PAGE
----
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WSP 87 — A User's Guide to the Brain

Quarter: Spring
Day(s): Sat/Sun
Time: 10:00 am—4:00 pm
Date(s): Jun 4—Jun 5
Duration: 2 days
Drop By
Drop Deadline: May 28
Unit(s): 1 Units
Tuition: $225
Format: On-campus course
Status: Open
Serving as our body’s “chairperson of the board,” the brain is responsible for coordinating and executing a vast range of functions, from our ability to perceive and attend, to our processing of emotion and thought. This course will serve as a broad introduction to the human central nervous system. How is the human brain functionally organized, and where does the brain store memory? Where in the brain might emotions such as happiness or sadness reside? Can the field of neuroscience make sense of disorders such as attention deficit disorder, Alzheimer’s disease, and depression? We will address these topics and others. The goal of this course is to equip students with an ability to understand and think critically about the mind and brain.

This course does not require previous coursework in biology and is designed to challenge and pique the interest of anyone curious about the field.

This workshop may not be taken for a Letter Grade.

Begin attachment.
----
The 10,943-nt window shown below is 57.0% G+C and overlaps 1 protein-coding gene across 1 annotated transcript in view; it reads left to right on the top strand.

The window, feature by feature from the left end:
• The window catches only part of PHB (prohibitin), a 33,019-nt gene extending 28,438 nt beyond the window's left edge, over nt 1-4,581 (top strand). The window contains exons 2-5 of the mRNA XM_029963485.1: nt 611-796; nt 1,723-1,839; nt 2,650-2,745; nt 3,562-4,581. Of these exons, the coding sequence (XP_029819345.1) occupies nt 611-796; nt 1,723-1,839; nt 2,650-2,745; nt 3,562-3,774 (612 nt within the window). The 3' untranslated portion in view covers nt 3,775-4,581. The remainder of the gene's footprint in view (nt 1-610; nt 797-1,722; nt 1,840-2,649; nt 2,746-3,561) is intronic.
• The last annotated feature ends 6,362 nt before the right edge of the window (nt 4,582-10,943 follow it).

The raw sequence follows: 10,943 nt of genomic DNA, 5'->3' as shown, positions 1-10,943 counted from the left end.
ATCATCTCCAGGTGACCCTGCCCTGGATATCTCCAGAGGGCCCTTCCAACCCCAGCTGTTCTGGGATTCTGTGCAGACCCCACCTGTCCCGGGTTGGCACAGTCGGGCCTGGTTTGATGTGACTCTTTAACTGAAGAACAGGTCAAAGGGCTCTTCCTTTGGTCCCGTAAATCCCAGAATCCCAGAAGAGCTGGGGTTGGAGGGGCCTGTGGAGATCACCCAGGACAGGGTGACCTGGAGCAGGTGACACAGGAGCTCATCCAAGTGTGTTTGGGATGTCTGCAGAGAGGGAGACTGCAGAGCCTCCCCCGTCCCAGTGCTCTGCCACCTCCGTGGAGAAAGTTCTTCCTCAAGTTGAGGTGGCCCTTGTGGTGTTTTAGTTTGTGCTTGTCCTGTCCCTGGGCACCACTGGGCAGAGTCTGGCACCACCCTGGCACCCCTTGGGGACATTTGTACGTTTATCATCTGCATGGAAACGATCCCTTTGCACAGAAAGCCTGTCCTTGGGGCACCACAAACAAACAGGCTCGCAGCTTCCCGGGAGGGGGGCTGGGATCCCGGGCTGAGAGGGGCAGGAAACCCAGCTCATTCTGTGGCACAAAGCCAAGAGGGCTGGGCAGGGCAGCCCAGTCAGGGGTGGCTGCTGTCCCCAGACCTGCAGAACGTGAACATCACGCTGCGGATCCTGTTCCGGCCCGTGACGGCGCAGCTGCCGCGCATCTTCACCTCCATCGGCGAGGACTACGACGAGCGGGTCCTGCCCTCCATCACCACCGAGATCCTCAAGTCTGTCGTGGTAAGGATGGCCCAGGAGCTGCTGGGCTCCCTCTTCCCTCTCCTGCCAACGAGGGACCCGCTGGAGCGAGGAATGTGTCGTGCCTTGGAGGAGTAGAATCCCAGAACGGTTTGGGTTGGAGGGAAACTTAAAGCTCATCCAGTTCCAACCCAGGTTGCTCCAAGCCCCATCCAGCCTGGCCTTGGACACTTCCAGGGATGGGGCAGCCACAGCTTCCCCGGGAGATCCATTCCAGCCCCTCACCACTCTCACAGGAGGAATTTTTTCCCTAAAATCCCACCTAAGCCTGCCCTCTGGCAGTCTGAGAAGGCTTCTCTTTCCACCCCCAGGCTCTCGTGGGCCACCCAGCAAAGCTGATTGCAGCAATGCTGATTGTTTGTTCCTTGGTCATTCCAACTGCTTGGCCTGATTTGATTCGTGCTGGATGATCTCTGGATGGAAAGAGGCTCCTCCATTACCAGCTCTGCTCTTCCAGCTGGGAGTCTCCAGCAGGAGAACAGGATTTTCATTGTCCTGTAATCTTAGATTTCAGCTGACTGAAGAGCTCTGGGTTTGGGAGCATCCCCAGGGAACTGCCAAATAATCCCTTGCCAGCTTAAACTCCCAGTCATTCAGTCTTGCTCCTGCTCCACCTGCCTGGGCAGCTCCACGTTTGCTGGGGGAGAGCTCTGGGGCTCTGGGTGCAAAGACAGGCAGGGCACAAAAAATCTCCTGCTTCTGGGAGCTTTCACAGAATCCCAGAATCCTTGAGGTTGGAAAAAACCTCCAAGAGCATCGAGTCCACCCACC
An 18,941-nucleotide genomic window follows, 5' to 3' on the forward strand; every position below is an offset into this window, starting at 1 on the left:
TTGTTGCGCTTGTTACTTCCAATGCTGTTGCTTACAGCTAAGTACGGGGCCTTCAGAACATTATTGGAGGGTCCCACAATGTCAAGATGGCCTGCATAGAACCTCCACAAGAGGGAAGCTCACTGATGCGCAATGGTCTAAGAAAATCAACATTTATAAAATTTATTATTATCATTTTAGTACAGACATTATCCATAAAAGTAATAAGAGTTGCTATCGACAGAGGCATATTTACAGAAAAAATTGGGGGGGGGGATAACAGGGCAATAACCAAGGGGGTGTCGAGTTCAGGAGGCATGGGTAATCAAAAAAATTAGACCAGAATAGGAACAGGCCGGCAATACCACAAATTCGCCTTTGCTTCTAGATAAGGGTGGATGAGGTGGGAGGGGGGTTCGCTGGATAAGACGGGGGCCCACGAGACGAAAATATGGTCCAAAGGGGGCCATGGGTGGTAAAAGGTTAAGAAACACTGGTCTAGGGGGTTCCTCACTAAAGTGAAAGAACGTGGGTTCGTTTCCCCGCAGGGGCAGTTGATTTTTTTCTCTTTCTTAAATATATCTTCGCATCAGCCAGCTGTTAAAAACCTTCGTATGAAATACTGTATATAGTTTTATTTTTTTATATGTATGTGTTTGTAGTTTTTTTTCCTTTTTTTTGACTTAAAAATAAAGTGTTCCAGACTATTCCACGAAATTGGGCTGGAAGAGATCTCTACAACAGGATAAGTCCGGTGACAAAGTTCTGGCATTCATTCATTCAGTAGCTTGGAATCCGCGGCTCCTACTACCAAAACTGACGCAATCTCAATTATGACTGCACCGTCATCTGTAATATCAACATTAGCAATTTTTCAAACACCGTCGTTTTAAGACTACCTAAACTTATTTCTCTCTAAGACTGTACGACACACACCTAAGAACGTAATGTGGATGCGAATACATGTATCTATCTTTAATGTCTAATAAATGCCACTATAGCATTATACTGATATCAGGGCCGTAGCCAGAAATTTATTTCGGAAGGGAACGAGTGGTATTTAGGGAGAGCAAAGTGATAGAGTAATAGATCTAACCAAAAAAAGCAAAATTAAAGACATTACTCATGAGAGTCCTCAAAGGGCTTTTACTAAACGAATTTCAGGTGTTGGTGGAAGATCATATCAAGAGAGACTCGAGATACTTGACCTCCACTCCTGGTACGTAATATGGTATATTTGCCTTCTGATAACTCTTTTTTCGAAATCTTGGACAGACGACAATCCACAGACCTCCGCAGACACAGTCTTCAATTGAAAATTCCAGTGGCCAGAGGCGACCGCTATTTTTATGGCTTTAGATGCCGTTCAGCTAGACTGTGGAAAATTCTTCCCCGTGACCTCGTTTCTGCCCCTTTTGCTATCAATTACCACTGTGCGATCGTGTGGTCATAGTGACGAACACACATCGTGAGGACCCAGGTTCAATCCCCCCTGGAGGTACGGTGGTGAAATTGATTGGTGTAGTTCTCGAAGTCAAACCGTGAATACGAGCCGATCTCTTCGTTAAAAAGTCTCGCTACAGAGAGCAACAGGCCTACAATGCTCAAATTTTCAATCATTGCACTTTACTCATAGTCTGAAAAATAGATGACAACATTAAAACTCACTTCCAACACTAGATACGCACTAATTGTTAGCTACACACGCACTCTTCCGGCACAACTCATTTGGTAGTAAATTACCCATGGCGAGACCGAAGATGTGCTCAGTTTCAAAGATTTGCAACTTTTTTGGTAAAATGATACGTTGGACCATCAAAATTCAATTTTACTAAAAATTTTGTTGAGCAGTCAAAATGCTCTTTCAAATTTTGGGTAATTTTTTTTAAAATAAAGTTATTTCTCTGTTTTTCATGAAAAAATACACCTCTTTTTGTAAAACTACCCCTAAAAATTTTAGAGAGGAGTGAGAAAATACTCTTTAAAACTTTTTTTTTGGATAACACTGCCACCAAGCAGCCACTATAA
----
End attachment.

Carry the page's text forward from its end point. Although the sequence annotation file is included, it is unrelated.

Simon Tan, Clinical Assistant Professor of Neurology and Neurological Sciences (Affiliated), Stanford

Simon Tan’s teaching and research interests are in behavioral neurology, specifically dementia-associated disorders. He completed an internship in clinical psychology and two postdoctoral fellowships in clinical neuropsychology at Harvard Medical School. Earlier, he was a clinical neuropsychologist at NYU Medical Center. Tan is board certified in both clinical neuropsychology through the American Board of Clinical Neuropsychology and psychological assessment through the American Board of Assessment Psychology. He received a PhD in clinical psychology from Yeshiva University.

Textbooks for this course:

(Recommended) John J. Ratey, A User's Guide to the Brain: Perception, Attention, and the Four Theaters of the Brain (ISBN 0375701079)